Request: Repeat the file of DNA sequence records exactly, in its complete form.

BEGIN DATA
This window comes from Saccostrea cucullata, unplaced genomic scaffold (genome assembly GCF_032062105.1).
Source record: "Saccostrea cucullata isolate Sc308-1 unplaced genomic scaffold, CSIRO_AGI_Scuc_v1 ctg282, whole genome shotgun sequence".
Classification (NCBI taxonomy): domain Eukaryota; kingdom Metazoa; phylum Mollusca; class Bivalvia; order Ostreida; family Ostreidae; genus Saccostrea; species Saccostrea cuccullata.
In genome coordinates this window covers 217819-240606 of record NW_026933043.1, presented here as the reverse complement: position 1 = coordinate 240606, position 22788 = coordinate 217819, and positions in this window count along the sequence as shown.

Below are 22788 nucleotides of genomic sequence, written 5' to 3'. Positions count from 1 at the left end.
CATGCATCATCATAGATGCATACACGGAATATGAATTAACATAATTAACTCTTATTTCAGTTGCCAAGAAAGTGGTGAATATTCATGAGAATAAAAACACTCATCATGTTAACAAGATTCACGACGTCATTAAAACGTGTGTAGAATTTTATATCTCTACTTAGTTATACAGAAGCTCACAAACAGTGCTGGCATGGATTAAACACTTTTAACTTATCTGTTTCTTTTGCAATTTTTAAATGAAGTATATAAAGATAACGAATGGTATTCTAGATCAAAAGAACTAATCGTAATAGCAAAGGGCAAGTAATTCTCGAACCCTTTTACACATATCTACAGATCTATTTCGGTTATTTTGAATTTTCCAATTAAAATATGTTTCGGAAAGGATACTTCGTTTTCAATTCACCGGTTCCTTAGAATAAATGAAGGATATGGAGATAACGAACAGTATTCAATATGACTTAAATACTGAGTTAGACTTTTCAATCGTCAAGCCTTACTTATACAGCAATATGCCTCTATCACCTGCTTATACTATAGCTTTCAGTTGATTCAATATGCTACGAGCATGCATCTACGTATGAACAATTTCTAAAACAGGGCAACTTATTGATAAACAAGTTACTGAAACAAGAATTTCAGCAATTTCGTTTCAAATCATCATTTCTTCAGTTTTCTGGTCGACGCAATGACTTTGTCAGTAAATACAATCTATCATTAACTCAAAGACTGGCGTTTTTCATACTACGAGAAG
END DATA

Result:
This window comes from Saccostrea cucullata, unplaced genomic scaffold (genome assembly GCF_032062105.1).
Source record: "Saccostrea cucullata isolate Sc308-1 unplaced genomic scaffold, CSIRO_AGI_Scuc_v1 ctg282, whole genome shotgun sequence".
Classification (NCBI taxonomy): domain Eukaryota; kingdom Metazoa; phylum Mollusca; class Bivalvia; order Ostreida; family Ostreidae; genus Saccostrea; species Saccostrea cuccullata.
In genome coordinates this window covers 217819-240606 of record NW_026933043.1, presented here as the reverse complement: position 1 = coordinate 240606, position 22788 = coordinate 217819, and positions in this window count along the sequence as shown.

Below are 22788 nucleotides of genomic sequence, written 5' to 3'. Positions count from 1 at the left end.
CATGCATCATCATAGATGCATACACGGAATATGAATTAACATAATTAACTCTTATTTCAGTTGCCAAGAAAGTGGTGAATATTCATGAGAATAAAAACACTCATCATGTTAACAAGATTCACGACGTCATTAAAACGTGTGTAGAATTTTATATCTCTACTTAGTTATACAGAAGCTCACAAACAGTGCTGGCATGGATTAAACACTTTTAACTTATCTGTTTCTTTTGCAATTTTTAAATGAAGTATATAAAGATAACGAATGGTATTCTAGATCAAAAGAACTAATCGTAATAGCAAAGGGCAAGTAATTCTCGAACCCTTTTACACATATCTACAGATCTATTTCGGTTATTTTGAATTTTCCAATTAAAATATGTTTCGGAAAGGATACTTCGTTTTCAATTCACCGGTTCCTTAGAATAAATGAAGGATATGGAGATAACGAACAGTATTCAATATGACTTAAATACTGAGTTAGACTTTTCAATCGTCAAGCCTTACTTATACAGCAATATGCCTCTATCACCTGCTTATACTATAGCTTTCAGTTGATTCAATATGCTACGAGCATGCATCTACGTATGAACAATTTCTAAAACAGGGCAACTTATTGATAAACAAGTTACTGAAACAAGAATTTCAGCAATTTCGTTTCAAATCATCATTTCTTCAGTTTTCTGGTCGACGCAATGACTTTGTCAGTAAATACAATCTATCATTAACTCAAAGACTGGCGTTTTTCATACTACGAGAAG